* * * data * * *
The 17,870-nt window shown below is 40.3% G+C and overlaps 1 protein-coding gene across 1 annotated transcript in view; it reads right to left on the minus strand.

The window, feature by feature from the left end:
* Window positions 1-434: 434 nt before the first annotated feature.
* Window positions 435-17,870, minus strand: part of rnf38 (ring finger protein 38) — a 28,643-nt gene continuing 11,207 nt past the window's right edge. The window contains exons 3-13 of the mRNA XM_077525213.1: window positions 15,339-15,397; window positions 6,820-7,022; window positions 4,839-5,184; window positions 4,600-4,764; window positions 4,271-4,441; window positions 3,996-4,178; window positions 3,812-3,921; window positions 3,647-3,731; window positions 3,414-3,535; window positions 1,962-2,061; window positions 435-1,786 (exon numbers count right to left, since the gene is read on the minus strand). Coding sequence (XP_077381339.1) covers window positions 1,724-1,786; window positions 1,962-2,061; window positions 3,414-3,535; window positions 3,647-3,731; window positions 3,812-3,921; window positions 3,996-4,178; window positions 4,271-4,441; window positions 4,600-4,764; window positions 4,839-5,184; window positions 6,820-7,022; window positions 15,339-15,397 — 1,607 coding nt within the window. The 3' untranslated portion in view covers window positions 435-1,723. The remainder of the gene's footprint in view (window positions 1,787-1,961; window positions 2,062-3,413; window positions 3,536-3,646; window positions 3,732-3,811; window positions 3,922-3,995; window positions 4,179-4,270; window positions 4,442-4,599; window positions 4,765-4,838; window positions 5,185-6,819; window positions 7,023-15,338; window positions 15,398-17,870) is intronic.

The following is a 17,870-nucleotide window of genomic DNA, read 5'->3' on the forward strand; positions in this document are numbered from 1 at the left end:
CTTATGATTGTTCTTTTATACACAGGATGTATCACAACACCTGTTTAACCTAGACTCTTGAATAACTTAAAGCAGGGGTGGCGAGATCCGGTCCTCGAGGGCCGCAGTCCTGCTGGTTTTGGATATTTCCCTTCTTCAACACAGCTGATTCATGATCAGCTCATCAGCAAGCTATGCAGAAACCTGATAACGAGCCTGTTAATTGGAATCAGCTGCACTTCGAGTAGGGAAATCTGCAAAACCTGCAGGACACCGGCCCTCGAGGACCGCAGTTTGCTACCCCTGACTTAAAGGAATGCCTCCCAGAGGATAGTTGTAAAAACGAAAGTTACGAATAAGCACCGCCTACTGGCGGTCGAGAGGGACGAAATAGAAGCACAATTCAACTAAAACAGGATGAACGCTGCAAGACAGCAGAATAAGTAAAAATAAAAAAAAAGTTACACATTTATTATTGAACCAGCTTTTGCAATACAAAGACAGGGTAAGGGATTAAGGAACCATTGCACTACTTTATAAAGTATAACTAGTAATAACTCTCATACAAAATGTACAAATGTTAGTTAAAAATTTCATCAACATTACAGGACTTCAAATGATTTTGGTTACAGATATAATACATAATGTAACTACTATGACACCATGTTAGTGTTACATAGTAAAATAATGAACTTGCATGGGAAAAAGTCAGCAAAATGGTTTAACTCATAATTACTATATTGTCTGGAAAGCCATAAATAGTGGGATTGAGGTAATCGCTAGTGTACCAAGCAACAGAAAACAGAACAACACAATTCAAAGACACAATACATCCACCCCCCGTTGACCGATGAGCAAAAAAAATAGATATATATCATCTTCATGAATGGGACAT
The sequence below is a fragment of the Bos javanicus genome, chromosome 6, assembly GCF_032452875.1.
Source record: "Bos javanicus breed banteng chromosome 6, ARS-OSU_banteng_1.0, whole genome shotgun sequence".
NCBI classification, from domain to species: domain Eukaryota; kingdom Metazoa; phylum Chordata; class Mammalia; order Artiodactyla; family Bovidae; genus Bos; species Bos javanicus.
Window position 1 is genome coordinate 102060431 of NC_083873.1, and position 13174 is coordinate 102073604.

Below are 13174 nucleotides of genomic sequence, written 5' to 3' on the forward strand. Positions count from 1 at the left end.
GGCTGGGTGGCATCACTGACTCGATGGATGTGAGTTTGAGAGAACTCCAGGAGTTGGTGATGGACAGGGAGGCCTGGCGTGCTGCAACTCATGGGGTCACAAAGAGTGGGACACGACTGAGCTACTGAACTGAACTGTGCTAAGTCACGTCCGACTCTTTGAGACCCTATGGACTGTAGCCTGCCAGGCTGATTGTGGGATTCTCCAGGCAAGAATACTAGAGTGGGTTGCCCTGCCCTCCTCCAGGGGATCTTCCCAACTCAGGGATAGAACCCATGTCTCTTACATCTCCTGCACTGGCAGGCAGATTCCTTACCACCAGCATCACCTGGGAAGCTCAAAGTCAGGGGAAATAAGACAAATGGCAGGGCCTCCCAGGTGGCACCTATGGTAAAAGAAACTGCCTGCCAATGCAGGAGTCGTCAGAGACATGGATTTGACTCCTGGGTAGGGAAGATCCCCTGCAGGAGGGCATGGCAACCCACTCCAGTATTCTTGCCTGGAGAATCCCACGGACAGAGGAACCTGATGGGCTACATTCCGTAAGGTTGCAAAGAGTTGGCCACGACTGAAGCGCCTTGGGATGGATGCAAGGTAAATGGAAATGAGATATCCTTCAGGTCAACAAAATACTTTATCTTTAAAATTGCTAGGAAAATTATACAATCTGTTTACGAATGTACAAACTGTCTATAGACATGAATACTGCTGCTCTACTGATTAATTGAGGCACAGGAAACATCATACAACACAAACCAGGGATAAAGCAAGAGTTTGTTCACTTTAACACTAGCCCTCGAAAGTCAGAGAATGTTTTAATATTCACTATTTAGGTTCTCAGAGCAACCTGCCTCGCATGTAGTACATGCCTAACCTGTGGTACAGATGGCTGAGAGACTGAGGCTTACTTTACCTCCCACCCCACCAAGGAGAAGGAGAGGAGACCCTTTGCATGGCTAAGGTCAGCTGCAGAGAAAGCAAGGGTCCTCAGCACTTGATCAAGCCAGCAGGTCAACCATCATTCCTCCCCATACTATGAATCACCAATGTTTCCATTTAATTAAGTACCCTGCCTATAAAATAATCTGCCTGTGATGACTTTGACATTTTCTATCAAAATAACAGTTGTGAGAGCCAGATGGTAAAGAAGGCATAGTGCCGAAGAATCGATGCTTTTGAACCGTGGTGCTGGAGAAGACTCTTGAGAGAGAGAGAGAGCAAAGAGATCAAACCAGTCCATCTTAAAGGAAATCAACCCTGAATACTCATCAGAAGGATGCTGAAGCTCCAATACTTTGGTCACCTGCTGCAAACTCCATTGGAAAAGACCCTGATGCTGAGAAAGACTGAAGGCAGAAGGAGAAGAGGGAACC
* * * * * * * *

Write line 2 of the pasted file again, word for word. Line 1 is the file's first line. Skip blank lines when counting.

The window, feature by feature from the left end: